“During the day I live in fear because my children are in school and I hope something doesn’t happen to them. During the night I am worried because there is no male in the house. I do not have one minute in my life to live without worry and without thinking of horror. I do not know where we can go and where we will be safe.� Without extended family nearby she has many fears about raising two teenage-girls without any male protectors. As we talked she did not even seem to have time to reflect on her personal coping with the death of her husband.

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There is now an entire generation of young adults and children without older siblings, parents, or other family members. This void of support leaves children emotionally fragile and requires they become responsible for adult tasks. Wada and Lida, sisters pictured together previously, moved into a cave in Bamian after the Taliban burned their home. Wada takes care of her younger siblings when her mother is absent and has aged beyond childhood. Daily tasks of collecting water and firewood, cooking, and cleaning keep her away from school and time to play as a child. While he was working on the side of the road, I talked to Kabeer, pictured previous, about collecting dung used for starting fires at his cousin’s household. As an orphan he did not have any hope or dreams for his future as he had no opportunities. After the Taliban murdered much of their family, Husna, pictured right, is depended on to support her mother’s needs and new burdens. She is less likely to be able to move freely, attend school, or even marry. She is left unprotected and is more vulnerable to harm her as father’s honor is no longer there to define her value. Her brother Assad, also pictured right, will be expected to provide financial and physical security to the family, but is not given any emotional support. Memories and images of his father may turn into unattainable expectations and constant reminders of pain.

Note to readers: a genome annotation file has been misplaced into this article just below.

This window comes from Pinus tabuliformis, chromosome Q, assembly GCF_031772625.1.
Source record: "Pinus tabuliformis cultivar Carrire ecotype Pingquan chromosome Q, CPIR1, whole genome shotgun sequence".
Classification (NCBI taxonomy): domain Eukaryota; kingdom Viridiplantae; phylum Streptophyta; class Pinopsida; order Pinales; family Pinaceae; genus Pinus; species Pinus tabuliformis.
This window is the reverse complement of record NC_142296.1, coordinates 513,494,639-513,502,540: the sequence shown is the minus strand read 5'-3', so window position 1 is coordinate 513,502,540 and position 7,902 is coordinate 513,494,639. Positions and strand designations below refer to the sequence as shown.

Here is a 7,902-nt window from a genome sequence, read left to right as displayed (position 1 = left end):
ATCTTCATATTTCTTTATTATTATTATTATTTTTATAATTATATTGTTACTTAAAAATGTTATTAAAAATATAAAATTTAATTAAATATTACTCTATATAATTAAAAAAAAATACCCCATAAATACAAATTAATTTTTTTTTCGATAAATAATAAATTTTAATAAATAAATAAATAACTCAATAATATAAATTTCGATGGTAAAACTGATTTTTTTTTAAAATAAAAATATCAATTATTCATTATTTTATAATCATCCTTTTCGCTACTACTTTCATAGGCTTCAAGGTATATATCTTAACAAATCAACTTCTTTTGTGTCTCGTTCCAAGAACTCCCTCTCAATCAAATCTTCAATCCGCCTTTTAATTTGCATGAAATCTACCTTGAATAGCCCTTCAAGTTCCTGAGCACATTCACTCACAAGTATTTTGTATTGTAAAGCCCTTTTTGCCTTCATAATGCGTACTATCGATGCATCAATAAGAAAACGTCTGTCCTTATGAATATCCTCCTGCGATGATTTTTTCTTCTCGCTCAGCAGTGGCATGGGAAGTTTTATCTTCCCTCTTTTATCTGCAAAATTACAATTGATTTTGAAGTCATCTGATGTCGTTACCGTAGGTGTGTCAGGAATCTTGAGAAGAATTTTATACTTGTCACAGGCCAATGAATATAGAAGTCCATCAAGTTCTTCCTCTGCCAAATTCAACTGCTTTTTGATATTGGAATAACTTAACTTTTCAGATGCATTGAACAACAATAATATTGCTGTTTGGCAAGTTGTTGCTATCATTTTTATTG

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Cousins Assad, 7 years old, and Husna, 8 years old, lost their fathers to a Taliban attack in Bamian. Within three days their entire family lost twenty-seven members.

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Children visiting the grave of their father who died in a massacre in Bamian, Afghanistan. Their grandmother said: “Whenever they are hungry, they go to the graveyard to tell their fathers that they are hungry.�